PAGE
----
The portrait of Adams is a unique daguerreotype and was produced by artist Philip Haas in his Washington, D.C., studio just four years after Louis Daguerre’s radical invention was revealed to the world. Described by experts as “an invaluable document,” this daguerreotype “crystallizes a remarkable moment in the history of photography and American politics.” The National Portrait Gallery’s acquisition of the Adams portrait was made possible with support from several donors. This daguerreotype will go on view Feb. 7.
These additions follow the major reinstallation and renovation of the “America’s Presidents” exhibition, which reopened to the public last September, including an extensive 18-month restoration of the acclaimed “Lansdowne” portrait of President George Washington by Gilbert Stuart. Additional technological enhancements continue this winter with the introduction of Smartify, a free app that allows visitors to scan and identify artworks, accessing rich bilingual biographical descriptions (English and Spanish) via text or audio.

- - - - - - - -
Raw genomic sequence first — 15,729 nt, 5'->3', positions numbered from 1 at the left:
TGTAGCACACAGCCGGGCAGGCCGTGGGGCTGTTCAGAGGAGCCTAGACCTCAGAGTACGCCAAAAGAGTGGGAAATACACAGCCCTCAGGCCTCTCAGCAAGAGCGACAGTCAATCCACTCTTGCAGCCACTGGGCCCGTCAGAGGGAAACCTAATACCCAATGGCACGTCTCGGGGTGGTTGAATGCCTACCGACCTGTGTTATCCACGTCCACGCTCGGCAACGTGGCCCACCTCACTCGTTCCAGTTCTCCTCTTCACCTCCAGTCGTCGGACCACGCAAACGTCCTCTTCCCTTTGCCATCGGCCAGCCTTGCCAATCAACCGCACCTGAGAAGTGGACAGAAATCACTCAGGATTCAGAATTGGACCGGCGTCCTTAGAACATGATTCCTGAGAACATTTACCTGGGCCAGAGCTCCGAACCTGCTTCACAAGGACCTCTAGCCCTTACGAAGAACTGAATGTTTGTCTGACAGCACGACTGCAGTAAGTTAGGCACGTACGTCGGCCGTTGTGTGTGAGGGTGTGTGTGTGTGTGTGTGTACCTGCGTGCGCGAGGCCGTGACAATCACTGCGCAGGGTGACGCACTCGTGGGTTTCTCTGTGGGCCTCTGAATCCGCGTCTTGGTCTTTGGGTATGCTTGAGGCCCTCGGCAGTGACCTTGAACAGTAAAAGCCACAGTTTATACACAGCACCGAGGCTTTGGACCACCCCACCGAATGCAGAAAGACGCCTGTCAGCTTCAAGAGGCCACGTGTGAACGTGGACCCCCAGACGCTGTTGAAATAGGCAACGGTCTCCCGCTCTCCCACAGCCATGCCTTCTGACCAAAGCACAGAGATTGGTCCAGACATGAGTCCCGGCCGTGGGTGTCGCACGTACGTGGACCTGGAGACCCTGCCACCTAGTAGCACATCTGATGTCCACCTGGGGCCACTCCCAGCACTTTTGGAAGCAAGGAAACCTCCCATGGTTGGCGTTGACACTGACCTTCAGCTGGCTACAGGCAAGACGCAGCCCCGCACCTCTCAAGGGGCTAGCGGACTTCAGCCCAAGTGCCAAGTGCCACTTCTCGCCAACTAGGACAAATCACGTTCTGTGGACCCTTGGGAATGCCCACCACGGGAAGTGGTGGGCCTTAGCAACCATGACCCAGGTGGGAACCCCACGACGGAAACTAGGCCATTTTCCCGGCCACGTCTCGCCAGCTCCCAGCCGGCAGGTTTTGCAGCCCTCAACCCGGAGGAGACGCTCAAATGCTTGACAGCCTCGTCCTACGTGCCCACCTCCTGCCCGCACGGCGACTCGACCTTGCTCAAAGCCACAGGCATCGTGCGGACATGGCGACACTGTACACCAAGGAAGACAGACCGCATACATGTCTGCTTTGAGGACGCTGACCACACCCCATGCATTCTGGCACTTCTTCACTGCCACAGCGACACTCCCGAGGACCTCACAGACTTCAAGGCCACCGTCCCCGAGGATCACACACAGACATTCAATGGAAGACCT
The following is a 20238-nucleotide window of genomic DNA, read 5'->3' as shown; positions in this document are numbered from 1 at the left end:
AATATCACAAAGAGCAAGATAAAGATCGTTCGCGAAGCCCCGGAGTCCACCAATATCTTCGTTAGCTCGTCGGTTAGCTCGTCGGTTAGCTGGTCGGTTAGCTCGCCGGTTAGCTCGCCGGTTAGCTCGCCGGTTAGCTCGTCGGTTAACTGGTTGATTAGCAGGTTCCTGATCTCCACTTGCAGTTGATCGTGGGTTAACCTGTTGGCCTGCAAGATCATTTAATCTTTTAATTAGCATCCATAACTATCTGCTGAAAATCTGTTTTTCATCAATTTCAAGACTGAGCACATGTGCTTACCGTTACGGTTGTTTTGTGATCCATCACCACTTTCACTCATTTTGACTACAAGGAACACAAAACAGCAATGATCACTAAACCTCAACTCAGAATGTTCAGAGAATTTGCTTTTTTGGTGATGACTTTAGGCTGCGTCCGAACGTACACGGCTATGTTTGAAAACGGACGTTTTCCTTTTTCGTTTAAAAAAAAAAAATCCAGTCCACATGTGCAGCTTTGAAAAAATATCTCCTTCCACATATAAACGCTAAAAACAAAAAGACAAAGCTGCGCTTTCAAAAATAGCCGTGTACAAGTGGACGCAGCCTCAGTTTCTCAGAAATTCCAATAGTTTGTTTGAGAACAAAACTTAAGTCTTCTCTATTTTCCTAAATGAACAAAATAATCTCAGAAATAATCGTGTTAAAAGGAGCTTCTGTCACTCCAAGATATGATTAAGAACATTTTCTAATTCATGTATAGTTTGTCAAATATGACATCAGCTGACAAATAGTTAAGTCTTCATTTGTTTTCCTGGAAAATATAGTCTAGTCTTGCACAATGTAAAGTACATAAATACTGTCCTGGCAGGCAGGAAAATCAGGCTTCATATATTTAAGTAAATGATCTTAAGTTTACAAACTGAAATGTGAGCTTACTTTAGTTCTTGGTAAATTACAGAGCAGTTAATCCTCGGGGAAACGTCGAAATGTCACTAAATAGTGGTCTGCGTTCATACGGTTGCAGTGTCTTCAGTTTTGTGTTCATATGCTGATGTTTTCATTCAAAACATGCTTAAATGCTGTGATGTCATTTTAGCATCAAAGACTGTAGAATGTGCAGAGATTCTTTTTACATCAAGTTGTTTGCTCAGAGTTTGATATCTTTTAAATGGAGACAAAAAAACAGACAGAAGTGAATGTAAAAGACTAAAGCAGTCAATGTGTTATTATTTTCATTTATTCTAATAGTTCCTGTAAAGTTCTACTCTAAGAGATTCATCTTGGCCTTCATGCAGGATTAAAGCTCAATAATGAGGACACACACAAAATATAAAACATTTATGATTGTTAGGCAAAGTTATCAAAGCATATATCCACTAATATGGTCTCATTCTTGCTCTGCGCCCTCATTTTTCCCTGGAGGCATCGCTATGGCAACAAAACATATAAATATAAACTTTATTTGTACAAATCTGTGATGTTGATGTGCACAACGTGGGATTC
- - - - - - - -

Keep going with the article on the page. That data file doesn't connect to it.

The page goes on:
This February, the Portrait Gallery will also launch the second phase of the “America’s Presidents” website, featuring a searchable database of the museum’s 1,600 presidential portraits. The site will also provide a wealth of presidential information and imagery from across the Smithsonian, benefitting students, teachers and the general public.